Quiñones has been eligible for Medicaid since she was a little girl, because of her cystic fibrosis. For most of her childhood, she didn’t need it, because she was covered by her parents’ insurance. When she finished school and aged out of her parents’ coverage, Quiñones tried buying insurance on the open market, but with her pre-existing conditions, she couldn’t find coverage. So she fell back onto Medicaid.
In the summer of 2010, Quiñones had been ill with a series of lung problems. But she battled back with physical therapy and breathing treatments. Now she felt healthy and was confident Medicaid would approve the transplant surgery.
But the rejection from North Carolina Medicaid came in August 2011.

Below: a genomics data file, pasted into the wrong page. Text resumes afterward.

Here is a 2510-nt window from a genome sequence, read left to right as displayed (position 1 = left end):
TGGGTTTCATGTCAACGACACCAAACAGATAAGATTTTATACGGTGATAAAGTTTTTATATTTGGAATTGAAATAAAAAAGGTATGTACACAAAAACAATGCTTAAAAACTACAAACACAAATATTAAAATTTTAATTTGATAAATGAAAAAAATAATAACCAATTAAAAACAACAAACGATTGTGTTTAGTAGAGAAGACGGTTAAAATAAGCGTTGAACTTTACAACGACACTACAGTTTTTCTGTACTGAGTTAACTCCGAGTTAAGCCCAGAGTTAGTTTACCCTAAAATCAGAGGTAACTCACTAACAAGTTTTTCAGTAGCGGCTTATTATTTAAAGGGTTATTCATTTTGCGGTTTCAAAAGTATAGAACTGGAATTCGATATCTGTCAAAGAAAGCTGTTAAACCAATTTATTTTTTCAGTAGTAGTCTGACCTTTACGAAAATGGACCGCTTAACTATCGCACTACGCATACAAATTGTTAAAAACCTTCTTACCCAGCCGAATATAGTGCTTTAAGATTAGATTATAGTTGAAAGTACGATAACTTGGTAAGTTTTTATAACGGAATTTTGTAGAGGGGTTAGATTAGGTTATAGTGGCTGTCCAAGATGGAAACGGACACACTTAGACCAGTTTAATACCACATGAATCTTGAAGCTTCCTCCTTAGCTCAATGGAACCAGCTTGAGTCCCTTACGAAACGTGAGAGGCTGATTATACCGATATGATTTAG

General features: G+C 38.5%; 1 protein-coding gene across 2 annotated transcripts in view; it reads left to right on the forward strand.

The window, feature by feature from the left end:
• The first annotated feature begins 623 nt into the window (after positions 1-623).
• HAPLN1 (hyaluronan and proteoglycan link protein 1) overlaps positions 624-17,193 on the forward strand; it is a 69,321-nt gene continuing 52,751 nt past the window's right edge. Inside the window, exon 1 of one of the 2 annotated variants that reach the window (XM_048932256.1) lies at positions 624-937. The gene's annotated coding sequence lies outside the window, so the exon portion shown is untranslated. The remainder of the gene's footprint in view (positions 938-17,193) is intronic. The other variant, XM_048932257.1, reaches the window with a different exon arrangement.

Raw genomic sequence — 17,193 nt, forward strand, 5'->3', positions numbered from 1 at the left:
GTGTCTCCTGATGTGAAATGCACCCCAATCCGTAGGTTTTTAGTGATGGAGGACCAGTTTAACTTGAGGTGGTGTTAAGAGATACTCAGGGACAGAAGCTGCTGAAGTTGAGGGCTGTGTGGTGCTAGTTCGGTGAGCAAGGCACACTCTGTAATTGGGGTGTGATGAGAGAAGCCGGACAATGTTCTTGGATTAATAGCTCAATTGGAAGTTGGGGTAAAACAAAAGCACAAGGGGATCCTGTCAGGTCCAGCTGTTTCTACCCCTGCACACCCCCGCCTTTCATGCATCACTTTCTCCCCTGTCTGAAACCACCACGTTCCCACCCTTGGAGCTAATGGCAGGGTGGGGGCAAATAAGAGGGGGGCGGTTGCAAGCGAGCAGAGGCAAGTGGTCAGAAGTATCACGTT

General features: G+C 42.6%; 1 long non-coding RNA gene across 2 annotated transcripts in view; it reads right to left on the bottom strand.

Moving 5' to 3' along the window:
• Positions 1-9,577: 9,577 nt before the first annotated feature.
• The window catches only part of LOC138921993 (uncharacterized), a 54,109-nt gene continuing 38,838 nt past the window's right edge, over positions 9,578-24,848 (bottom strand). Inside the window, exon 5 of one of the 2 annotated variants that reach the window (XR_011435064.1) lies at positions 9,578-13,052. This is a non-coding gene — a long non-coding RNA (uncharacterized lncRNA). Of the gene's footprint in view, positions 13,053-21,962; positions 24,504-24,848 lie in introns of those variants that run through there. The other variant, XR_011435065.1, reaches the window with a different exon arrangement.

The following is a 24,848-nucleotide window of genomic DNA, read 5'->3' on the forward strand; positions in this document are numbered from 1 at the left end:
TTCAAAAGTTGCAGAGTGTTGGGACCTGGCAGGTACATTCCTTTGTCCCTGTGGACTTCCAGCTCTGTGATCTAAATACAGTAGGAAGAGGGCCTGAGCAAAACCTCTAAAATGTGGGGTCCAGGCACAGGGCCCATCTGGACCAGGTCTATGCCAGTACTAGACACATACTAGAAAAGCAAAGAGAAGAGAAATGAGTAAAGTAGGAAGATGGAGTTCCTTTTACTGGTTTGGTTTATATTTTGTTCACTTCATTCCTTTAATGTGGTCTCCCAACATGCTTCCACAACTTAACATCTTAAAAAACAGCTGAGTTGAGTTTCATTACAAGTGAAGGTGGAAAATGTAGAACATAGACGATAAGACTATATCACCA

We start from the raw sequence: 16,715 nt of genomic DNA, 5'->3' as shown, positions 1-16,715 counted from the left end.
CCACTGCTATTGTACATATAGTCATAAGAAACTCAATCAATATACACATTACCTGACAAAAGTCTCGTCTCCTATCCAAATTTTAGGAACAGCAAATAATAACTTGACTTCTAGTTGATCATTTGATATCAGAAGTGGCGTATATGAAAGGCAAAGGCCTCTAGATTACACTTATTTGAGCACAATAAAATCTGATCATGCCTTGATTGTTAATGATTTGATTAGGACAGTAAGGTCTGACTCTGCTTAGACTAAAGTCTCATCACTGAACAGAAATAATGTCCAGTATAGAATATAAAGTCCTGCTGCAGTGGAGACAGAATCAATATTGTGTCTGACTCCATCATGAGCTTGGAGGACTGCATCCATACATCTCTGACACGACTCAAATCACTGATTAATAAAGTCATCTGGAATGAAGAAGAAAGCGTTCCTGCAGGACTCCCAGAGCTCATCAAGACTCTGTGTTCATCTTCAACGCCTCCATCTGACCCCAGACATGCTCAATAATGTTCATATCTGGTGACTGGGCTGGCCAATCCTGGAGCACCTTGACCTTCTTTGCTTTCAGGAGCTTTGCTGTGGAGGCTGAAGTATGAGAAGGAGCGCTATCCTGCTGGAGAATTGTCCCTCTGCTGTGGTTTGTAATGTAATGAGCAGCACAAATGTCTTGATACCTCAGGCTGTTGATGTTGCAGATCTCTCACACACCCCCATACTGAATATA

The political becomes personal
Quiñones tried to be philosophical about Medicaid’s decision.
“I understand we’re in a recession and Medicaid is looking for opportunities to save money,” she said. “But I do what I can to stay healthy, and live up to the gifts I’ve been given.”
Quiñones is hesitant to criticize Medicaid, even though she admits her emotions were in a turmoil after being denied.
“The rational side of me said let’s look at the bigger picture, don’t be guided by your emotions,” she said. “But on the other hand, I thought, I pay my taxes, I work, I feed into the system as much as take out of it.”
Quiñones worried about going on dialysis, as was suggested by Medicaid mediators after the denial. “My immune system is really suppressed,” she said, “it’s not safe to be on long term dialysis. There’s a high risk for infection.”
Medicaid officials declined to comment on the case for this story.